Norton AntiVirus Definitions
Norton AntiVirus Definitions


Norton AntiVirus Definitions free download for Mac

Norton AntiVirus Definitions

21 August 2019

Virus definitions for Symantec/Norton AntiVirus.


Norton AntiVirus Definitions are the latest anti-virus detection files. The installer will automatically update Norton AntiVirus virus definitions and engine files to detect and repair the most recently discovered Mac viruses. This file is a self-extracting archive which contains the Norton AntiVirus Virus Definitions Installer. Once downloaded and expanded on your hard drive, simply double-click on the Installer and the appropriate files will be installed on your computer.

What's new in Norton AntiVirus Definitions

Version 20190821-002:
  • Includes the latest virus definitions

Requirements for Norton AntiVirus Definitions

  • Mac OS X 10.4.11 or later

131 Norton AntiVirus Definitions Reviews

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17 November 2010

Most helpful

Norton's AV products ARE a virus. Have you ever tried removing this stuff from a computer? It's a world of hurt -- miss just one of hundreds and hundreds of files and prefs it seeds throughout your harddrive -- and the bugger re-replicates itself. It's baaaack like a movie zombie. Most viruses and malware on Mac OS X require admin user approval before they install or active. The solution is simple - be vigilant and careful. NAV at best is an expensive, messy, buggy lesson. At worst, it will damage your PC.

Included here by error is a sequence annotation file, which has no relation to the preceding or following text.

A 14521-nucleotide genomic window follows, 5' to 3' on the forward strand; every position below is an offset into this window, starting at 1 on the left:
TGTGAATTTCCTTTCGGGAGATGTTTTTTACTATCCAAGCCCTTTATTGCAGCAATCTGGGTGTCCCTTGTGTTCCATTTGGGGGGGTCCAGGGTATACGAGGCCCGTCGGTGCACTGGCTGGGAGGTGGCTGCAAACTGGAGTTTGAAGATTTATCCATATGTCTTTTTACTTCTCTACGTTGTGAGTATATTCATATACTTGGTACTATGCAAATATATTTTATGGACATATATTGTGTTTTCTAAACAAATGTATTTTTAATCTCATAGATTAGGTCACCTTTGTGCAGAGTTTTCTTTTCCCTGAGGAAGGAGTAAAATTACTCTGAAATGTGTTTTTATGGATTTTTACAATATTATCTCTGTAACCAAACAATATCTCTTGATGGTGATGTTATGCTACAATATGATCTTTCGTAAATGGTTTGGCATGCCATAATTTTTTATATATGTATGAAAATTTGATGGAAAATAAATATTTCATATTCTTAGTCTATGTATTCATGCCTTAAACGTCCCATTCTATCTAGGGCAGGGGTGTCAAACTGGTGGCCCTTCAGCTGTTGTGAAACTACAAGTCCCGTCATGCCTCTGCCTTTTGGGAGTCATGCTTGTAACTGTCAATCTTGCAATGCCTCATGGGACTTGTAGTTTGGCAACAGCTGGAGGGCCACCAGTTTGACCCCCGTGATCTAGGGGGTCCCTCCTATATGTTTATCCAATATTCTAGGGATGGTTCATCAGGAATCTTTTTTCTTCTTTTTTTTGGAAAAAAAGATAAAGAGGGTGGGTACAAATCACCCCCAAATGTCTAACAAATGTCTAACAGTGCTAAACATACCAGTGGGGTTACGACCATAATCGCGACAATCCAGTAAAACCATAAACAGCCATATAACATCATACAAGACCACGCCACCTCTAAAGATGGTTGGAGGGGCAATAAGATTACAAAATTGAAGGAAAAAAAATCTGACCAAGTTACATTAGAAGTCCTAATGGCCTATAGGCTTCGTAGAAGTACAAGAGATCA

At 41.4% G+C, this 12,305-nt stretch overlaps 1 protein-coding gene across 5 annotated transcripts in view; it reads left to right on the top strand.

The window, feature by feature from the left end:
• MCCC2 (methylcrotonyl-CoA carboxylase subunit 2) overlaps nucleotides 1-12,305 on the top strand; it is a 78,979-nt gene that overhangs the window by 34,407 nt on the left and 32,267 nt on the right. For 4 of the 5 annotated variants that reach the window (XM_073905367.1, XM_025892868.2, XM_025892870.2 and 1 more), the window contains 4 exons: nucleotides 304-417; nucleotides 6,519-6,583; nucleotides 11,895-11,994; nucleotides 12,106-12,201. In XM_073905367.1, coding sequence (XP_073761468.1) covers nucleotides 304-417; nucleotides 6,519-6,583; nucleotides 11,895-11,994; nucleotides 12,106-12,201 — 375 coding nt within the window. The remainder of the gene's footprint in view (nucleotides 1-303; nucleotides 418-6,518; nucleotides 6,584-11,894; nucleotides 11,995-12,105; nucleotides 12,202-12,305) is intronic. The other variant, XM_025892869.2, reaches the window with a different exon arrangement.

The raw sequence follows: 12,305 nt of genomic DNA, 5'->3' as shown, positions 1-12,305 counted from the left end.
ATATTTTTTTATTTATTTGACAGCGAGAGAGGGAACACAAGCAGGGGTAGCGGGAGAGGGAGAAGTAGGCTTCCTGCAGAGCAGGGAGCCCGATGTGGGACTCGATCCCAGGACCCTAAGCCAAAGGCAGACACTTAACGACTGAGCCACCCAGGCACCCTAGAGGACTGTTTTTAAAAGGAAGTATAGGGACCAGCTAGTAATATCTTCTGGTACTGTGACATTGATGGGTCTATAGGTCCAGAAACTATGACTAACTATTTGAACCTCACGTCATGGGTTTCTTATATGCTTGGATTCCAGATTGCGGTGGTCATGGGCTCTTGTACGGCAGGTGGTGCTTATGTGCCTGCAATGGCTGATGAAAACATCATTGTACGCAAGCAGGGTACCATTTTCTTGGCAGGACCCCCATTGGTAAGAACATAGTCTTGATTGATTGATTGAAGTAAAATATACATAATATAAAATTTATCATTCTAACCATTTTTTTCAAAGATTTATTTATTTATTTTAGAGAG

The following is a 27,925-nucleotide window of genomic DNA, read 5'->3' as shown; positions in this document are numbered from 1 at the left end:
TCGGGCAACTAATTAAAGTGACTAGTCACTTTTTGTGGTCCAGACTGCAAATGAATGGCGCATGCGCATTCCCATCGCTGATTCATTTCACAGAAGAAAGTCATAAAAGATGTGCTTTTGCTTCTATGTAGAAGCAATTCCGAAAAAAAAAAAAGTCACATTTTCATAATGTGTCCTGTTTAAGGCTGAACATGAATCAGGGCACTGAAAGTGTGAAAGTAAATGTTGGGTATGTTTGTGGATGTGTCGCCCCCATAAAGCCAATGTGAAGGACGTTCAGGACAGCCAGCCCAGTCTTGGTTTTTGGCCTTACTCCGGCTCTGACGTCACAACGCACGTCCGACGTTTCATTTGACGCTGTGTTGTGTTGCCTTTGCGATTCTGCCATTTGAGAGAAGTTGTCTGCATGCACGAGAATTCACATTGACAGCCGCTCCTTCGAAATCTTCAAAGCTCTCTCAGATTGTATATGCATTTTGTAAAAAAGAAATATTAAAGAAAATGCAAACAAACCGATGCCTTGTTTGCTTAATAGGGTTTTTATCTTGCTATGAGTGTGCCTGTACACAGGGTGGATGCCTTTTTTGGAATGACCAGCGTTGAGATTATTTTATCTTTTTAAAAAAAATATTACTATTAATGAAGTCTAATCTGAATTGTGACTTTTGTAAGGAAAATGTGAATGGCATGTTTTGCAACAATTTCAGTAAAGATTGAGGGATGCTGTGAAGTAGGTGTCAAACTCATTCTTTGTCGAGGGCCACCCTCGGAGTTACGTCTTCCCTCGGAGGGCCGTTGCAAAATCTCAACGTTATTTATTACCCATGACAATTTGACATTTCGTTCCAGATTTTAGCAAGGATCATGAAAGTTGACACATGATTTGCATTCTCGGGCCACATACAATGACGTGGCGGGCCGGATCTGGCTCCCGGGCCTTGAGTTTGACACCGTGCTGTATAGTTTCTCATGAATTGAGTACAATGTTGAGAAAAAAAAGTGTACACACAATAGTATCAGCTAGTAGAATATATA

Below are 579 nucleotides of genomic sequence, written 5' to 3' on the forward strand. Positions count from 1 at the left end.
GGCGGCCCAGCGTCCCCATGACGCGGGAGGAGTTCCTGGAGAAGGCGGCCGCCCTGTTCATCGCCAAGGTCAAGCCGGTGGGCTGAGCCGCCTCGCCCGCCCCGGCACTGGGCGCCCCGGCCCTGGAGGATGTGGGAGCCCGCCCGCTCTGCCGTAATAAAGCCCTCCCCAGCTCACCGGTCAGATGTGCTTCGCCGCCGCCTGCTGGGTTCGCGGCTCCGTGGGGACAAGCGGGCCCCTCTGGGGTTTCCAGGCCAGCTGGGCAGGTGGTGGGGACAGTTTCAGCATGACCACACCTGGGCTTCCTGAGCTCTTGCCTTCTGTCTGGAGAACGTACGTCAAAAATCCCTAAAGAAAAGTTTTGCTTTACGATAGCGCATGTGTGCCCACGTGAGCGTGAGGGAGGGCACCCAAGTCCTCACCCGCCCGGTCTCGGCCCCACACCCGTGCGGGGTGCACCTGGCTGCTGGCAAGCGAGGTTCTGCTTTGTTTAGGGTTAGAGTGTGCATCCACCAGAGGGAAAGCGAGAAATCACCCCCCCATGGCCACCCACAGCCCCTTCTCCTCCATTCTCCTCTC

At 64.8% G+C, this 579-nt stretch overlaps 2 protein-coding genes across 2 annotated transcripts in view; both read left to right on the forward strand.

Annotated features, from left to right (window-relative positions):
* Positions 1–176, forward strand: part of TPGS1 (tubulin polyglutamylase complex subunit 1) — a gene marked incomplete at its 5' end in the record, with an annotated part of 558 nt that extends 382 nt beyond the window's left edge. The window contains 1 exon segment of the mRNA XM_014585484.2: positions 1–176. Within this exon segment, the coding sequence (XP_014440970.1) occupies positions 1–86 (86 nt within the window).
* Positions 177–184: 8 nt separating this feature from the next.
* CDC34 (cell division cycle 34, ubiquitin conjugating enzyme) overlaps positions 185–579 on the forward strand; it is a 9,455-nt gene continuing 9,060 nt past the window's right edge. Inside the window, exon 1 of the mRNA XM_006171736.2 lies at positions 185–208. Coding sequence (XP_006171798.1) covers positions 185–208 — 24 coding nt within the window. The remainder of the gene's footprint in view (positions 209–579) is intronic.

Like (11)
Version 11/17/2010
16 July 2019
Version 20190716-001
12 July 2019
Version 20190712-003
24 June 2019
It's a really bad idea to list the virus definition updates as software listing on macupdate. can a moderator fix that please?
Like (1)
Version 20190624-002
1 answer(s)
05 July 2019
Agree. As I wrote on Jan 18, 2019: I wonder why does MacUpdate list this virus definition update and not the application itself? Virus definition updates are being updated automatically within their applications and they wouldn't be open to comments and/or reviews..
14 June 2019
Version 20190613-001
10 May 2019
Just asking. Is a anti virus tool needed for macOS?
Version 20190510-002
1 answer(s)
28 June 2019
So...the techie people will get all caught up in arguing about 'definition' of the term "virus", versus, zero day, versus PUP's and versus PUA's. Followed by comments that you don't need an anti virus program on the Mac because there are no Mac 'viruses'.

The common user does not care, nor should be expected to know, the difference between viruses, PUPs, root, zero-day exploits, etc. Lay people call of this 'viruses', or malware in general. And techies are doing a dis-service by insisting that 'no viruses' exist on the Mac when they hear lay people say they have a 'virus', because lay people then feel that no protection is needed at all.

The truth is the Mac is vulnerable to 'malware' whatever word or definition the techies want to call it. Apple macOS itself includes an engine to scan for known Mac malware, called XProtect. I am constantly helping friends, family, workers, remove PUPs, search engine hi-jackers, you name it. Macs are just as vulnerable to those as Windows. Technically, they are not viruses, but to lay people, that is irrelevant, all they know is, something isn't right, machine is not working as it should.